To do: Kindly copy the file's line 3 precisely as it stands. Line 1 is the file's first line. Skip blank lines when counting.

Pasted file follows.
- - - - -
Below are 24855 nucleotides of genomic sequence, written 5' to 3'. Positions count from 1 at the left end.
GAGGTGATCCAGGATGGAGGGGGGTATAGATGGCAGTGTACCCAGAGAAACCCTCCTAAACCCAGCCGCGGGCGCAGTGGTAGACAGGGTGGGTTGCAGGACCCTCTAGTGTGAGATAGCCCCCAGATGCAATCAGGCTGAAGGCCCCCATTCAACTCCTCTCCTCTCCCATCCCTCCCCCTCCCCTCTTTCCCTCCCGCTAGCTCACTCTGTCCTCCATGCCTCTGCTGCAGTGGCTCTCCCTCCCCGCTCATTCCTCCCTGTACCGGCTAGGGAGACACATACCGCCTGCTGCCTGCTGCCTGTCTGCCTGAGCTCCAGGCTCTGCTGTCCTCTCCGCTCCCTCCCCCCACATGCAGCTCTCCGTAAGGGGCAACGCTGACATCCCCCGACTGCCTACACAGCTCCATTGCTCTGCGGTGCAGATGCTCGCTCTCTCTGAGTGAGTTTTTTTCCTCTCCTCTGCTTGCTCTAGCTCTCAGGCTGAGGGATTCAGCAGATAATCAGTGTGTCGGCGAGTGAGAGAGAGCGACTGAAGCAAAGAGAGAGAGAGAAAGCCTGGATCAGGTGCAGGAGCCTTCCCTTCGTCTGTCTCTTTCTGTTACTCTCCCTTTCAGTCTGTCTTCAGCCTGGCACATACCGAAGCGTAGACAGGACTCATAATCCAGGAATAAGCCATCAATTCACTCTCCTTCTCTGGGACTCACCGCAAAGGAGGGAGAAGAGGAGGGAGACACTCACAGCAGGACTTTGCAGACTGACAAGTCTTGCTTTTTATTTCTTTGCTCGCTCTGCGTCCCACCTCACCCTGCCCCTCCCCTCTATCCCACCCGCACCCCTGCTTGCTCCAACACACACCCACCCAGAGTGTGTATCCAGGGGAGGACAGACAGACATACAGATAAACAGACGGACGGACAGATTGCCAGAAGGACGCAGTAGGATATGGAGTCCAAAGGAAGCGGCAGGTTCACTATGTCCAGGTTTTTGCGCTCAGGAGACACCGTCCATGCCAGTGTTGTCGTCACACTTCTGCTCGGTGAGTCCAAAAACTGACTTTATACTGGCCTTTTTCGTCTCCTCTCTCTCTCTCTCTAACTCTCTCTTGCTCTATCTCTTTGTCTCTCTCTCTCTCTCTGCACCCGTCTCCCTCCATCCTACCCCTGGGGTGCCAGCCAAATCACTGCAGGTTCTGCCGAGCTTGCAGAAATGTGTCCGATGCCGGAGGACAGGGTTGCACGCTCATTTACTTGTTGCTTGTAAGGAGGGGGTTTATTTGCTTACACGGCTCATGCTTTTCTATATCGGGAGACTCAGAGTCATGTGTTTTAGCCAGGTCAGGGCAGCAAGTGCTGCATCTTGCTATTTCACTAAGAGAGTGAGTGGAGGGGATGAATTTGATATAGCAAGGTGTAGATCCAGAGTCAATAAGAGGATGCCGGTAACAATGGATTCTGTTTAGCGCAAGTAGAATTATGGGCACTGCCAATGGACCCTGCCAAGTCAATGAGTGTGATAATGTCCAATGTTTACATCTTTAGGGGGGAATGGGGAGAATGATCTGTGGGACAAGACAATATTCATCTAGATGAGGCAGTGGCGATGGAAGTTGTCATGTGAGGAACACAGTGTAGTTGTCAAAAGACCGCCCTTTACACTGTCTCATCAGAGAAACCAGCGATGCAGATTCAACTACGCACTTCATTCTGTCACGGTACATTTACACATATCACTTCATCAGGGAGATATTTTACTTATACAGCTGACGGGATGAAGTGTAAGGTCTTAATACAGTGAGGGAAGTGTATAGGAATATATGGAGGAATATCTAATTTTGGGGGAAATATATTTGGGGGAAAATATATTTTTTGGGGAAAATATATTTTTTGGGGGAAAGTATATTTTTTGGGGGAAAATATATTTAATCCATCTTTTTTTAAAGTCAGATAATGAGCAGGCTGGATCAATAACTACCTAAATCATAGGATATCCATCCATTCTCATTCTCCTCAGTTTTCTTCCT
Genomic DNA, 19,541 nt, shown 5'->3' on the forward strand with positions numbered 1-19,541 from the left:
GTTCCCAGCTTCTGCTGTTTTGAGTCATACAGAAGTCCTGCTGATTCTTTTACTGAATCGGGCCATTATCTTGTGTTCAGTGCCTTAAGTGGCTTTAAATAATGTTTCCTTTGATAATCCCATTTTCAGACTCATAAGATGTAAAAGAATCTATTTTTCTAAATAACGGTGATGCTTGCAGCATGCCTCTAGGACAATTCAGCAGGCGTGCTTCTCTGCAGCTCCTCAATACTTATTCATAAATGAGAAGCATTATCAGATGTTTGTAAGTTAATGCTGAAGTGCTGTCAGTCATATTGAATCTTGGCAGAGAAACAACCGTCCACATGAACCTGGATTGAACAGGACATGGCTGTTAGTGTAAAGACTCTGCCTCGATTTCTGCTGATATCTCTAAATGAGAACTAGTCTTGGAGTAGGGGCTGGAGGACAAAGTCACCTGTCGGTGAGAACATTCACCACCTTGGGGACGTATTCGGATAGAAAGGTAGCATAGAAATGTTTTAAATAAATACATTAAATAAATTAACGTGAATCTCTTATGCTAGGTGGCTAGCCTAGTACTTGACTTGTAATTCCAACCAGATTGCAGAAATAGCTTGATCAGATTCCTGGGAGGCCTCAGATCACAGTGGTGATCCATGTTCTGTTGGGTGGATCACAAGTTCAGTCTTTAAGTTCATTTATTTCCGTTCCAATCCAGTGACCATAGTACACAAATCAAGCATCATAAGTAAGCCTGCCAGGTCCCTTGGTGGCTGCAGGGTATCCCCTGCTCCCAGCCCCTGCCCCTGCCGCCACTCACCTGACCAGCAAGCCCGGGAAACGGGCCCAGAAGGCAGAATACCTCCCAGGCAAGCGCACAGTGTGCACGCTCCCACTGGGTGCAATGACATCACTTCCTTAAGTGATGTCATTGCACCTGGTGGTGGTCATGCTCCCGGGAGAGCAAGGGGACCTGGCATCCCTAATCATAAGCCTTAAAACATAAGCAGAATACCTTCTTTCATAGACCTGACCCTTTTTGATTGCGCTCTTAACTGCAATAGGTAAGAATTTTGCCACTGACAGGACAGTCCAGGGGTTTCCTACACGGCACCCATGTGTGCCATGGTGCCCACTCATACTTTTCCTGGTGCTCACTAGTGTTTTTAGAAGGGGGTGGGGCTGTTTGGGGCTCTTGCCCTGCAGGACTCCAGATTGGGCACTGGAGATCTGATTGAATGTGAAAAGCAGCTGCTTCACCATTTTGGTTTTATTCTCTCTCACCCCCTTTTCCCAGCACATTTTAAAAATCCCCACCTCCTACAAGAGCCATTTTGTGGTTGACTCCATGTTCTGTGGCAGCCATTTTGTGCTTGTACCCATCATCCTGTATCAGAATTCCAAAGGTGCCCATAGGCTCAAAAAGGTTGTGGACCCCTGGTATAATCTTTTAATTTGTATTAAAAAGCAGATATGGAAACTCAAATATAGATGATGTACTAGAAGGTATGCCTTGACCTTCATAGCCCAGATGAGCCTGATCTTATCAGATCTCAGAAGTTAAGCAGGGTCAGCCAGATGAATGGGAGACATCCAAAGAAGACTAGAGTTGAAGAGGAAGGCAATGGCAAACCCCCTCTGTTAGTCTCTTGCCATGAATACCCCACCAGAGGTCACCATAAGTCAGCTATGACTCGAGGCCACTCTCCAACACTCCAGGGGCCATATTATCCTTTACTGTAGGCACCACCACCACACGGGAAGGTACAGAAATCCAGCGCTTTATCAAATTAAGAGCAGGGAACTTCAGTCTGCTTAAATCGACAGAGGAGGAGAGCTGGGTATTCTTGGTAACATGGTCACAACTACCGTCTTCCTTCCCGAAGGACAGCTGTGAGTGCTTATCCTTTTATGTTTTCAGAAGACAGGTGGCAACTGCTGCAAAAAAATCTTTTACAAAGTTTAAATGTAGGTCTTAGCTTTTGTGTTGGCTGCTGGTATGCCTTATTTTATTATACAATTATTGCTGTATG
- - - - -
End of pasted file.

Genomic DNA, 19,541 nt, shown 5'->3' on the forward strand with positions numbered 1-19,541 from the left: